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The Damaged Goods of Capitalism

The consequences of this repetitive character of the work and of the Trade Union methods resulting from it are seen in the temper of the workers employed […] the notable “apathy” of and lack of constructive aspirations among the rank and file workers in the textile industries. There is very little in the nature of their working conditions to rouse them to active participation in the affairs of their Union […] The textile workers bore the brunt of the Industrial Revolution, and at the present time they bear its marks and scars upon them more plainly than any other class. They are the “damaged goods” of capitalism […]. The road to control is a far harder road to tread for the workers in the cotton industry than for the groups of which we have hitherto spoken, and the very conditions under which the industry is conducted make the workers less capable and less desirous of setting foot upon it.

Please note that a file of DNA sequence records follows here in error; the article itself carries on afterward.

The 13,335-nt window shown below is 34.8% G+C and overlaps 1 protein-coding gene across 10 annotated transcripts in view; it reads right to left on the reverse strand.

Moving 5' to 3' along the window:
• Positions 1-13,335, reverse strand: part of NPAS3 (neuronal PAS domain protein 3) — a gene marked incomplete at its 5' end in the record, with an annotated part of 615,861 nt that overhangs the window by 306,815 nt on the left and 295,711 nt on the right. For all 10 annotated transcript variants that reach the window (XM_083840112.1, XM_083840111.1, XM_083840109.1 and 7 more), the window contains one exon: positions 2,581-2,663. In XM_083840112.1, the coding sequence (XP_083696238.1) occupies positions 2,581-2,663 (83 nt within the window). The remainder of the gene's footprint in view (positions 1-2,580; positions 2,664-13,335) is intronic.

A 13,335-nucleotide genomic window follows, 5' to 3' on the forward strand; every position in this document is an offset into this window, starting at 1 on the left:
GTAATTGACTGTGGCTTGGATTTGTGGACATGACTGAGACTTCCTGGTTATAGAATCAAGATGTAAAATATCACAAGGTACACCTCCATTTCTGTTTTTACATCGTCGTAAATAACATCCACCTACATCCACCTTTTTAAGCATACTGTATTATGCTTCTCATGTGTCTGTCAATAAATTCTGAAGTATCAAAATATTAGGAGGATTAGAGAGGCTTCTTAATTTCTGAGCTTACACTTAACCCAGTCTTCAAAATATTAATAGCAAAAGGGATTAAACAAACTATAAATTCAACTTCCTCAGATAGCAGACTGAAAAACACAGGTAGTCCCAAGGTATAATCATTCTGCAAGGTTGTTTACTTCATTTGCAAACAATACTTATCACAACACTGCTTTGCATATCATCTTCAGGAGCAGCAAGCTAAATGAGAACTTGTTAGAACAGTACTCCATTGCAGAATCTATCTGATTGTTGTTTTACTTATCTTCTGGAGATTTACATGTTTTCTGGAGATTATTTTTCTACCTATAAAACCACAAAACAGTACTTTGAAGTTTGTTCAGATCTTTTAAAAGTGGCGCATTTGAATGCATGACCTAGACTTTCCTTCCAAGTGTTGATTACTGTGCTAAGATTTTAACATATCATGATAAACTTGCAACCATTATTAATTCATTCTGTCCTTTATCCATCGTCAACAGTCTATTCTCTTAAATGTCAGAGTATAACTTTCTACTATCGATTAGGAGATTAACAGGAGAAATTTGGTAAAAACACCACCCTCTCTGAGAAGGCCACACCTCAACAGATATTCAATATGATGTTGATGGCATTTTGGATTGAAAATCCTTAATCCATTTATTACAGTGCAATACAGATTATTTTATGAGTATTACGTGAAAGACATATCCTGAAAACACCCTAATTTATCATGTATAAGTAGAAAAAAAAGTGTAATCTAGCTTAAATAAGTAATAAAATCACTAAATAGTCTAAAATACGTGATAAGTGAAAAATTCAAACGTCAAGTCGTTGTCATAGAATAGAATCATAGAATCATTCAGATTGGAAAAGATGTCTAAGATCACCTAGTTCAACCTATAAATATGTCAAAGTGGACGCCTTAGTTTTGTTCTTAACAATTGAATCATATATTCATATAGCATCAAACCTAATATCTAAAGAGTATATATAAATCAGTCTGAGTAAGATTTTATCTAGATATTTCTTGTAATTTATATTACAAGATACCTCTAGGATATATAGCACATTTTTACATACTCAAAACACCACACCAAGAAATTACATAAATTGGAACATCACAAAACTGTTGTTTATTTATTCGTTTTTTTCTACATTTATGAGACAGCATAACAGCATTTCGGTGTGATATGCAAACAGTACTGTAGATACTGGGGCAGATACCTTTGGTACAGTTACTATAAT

Source Quote from G.D.H. Cole's book on Capitalist speculation and workers' control in the textile industry, 1921.
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